Through step four of the analysis, “the claimant bears the burden of proving the existence and severity of limitations caused by her impairments and the fact that she is precluded from performing her past relevant work.” Jones v. Comm'r of Soc. Sec., 336 F.3d 469, 474 (6th Cir. 2003). At step five, the burden shifts to the Commissioner to identify a significant number of jobs that accommodate the claimant's profile, but the claimant retains the ultimate burden of proving her lack of residual functional capacity. Id.; Jordon v. Comm'r of Soc. Sec., 548 F.3d 417, 423 (6th Cir. 2008).

         In this case, at step one, ALJ Reynolds found that Parks had not engaged in substantial gainful activity since June 1, 2010, the alleged onset date, through September 30, 2012, her date last insured. [Tr. 16.] At step two, the ALJ found Parks suffers from the severe impairments of polyarthralgias and complex regional pain syndrome, fibromyalgia, degenerative disc disease of the cervical spine, coronary artery disease, residual effects of surgery to the right side of the neck and ear, restless leg syndrome, peripheral artery disease of the right leg, and now status post stent placement to the right common iliac artery. [Id.] At step three, the ALJ determined Parks's combination of impairments did not meet or medically equal one of the listed impairments in 20 C.F.R. Part 404. [Tr. 17-18.] Before moving on to step four, the ALJ considered the entire record and determined Parks possessed the RFC to perform light work as defined in 20 C.F.R. § 404.1567(b), with certain limitations described as follows:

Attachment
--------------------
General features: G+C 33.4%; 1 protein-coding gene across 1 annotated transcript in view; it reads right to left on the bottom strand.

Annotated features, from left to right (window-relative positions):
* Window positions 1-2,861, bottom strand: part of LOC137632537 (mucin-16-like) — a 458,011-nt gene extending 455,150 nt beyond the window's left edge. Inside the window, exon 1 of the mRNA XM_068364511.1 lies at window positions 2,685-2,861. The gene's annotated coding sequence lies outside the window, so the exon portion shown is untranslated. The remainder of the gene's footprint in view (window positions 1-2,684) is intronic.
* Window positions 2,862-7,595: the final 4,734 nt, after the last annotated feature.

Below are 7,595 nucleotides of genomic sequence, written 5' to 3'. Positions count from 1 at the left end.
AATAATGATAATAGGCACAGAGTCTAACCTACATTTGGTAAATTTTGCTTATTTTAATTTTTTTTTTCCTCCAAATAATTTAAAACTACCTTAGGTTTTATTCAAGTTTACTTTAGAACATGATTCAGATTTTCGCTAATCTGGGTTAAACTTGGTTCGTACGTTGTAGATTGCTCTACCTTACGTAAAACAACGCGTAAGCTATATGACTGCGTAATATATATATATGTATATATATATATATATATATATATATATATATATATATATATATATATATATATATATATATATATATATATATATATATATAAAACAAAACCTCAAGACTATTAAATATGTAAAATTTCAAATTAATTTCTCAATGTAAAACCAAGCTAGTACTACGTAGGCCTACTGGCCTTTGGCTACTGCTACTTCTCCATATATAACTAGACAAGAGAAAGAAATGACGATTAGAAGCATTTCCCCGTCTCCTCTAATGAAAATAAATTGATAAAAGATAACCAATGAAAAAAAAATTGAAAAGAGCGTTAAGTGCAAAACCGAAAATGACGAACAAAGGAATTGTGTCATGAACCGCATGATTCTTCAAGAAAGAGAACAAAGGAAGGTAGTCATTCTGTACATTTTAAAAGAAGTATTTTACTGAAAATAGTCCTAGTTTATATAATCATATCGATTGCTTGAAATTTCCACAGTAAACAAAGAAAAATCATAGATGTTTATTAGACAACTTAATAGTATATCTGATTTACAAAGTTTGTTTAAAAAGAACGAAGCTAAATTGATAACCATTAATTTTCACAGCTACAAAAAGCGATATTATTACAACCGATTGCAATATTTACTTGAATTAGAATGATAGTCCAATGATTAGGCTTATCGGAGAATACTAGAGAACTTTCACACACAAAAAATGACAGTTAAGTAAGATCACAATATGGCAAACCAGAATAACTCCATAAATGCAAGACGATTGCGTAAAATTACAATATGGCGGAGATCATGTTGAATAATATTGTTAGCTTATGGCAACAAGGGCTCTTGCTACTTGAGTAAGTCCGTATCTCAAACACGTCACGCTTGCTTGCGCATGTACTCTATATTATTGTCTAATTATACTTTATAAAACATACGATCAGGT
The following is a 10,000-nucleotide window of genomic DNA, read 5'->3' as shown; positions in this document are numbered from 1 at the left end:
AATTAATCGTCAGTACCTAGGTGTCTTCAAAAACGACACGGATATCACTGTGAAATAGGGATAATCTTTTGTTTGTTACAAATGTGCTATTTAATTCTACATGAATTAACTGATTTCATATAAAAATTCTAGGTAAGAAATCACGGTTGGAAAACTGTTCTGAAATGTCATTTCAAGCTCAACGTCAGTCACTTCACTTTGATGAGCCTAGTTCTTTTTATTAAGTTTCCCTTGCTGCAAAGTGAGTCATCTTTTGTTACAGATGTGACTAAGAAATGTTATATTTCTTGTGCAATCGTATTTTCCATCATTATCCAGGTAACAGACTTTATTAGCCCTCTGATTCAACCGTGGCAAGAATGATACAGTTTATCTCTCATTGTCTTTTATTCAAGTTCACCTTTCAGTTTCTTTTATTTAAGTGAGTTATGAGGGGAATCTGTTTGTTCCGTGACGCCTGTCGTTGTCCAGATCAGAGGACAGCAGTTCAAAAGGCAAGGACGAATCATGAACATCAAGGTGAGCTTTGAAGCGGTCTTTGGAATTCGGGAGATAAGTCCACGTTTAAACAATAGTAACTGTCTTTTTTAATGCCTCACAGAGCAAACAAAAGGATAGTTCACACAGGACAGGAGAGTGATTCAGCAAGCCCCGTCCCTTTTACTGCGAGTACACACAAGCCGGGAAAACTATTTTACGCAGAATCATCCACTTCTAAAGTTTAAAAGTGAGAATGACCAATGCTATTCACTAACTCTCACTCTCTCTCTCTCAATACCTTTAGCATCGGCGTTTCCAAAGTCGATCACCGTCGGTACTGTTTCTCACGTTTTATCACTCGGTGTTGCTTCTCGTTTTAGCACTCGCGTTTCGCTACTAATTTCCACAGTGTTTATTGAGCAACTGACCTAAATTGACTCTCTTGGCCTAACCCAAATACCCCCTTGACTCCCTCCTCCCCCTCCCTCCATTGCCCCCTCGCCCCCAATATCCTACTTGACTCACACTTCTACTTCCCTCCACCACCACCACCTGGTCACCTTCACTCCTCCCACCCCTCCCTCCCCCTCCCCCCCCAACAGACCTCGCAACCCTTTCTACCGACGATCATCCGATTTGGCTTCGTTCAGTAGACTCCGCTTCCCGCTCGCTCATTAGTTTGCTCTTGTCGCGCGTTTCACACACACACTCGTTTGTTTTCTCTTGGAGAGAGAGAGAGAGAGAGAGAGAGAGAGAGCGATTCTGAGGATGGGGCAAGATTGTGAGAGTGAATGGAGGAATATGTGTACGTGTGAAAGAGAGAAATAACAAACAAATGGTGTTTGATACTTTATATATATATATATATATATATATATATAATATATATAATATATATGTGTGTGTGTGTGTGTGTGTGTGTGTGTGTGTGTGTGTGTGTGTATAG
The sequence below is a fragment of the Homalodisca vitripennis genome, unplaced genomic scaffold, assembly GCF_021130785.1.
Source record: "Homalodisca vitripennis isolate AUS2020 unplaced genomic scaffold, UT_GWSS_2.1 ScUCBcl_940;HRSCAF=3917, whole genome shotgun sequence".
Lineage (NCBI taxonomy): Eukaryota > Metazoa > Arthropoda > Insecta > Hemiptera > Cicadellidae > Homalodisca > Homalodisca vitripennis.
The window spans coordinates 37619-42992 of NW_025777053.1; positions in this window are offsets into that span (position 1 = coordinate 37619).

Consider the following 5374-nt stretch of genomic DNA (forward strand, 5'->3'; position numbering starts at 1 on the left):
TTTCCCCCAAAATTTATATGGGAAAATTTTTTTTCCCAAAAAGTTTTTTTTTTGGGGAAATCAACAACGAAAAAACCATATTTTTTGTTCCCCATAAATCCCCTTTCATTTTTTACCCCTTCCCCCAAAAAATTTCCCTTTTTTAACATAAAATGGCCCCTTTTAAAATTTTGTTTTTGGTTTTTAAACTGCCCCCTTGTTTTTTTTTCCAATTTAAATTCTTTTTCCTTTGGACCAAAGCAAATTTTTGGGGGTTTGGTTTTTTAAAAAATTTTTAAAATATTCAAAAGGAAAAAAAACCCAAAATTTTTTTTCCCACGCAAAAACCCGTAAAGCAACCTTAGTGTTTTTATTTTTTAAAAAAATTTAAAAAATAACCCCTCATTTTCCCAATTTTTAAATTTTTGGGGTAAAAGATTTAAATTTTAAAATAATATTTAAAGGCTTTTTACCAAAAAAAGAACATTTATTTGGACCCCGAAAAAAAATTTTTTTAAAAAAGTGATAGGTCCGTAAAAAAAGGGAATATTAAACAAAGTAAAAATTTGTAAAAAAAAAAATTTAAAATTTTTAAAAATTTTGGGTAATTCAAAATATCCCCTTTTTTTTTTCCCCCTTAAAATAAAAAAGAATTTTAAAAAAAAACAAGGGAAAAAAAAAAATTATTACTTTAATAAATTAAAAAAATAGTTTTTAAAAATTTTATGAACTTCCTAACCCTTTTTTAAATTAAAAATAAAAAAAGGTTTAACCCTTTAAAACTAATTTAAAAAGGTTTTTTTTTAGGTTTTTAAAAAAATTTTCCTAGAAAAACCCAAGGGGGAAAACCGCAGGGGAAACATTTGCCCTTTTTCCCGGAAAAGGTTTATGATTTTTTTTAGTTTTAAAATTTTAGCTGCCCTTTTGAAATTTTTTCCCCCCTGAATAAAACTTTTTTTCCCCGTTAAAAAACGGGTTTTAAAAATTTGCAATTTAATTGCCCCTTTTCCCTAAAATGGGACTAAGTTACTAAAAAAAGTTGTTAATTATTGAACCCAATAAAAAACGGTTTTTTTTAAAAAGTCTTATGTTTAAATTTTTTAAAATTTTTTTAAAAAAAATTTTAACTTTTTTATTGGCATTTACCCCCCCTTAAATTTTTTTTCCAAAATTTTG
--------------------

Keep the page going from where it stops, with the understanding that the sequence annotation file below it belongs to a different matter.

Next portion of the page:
[N]o lifting or carrying more than 20 pounds occasionally; 10 pounds frequently; no standing and/or walking more than six hours out of an eight-hour work day; no sitting for more than six hours out of an eight-hour work day; unlimited pushing/pulling up the exertional level indicated; no more than frequent balancing or climbing of ramps or stairs; no more than occasional stooping, kneeling, crouching, and crawling; no climbing of ladders, ropes or scaffolds; and requires a sit/stand option with no prolonged standing or walking in excess of thirty minutes without a five minute break.

[Tr. 18.] This RFC is effectively the same as that articulated in the prior decision denying Parks's first claim for benefits. [See Tr. 70.]

         After explaining how he determined Parks's RFC [see Tr. 18-20], the ALJ found at step four that, based on this RFC, Parks is capable of performing various jobs that exist in significant numbers in the national economy. [Tr. 20-21.] Accordingly, ALJ Reynolds concluded Parks was not disabled at any time from June 1, 2010, through September 30, 2012, pursuant to 20 C.F.R. § 404.1520(g). The Appeals Council then denied Parks's request for reconsideration, and Parks now seeks review in this Court.

         II

         A

         The Court's review is generally limited to whether there is substantial evidence in the record to support the ALJ's decision. 42 U.S.C. § 405(g); Wright v. Massanari, 321 F.3d 611, 614 (6th Cir. 2003); Shelman v. Heckler, 821 F.2d 316, 319-20 (6th Cir. 1987). “Substantial evidence” is “more than a scintilla of evidence but less than a preponderance; it is such relevant evidence as a reasonable mind might accept as adequate to support a conclusion.” Cutlip v. Sec'y of Health & Human Servs., 25 F.3d 284, 286 (6th Cir. 1994) (citing Richardson v. Perales, 402 U.S. 389, 401 (1971)). The substantial evidence standard “presupposes that there is a zone of choice within which [administrative] ...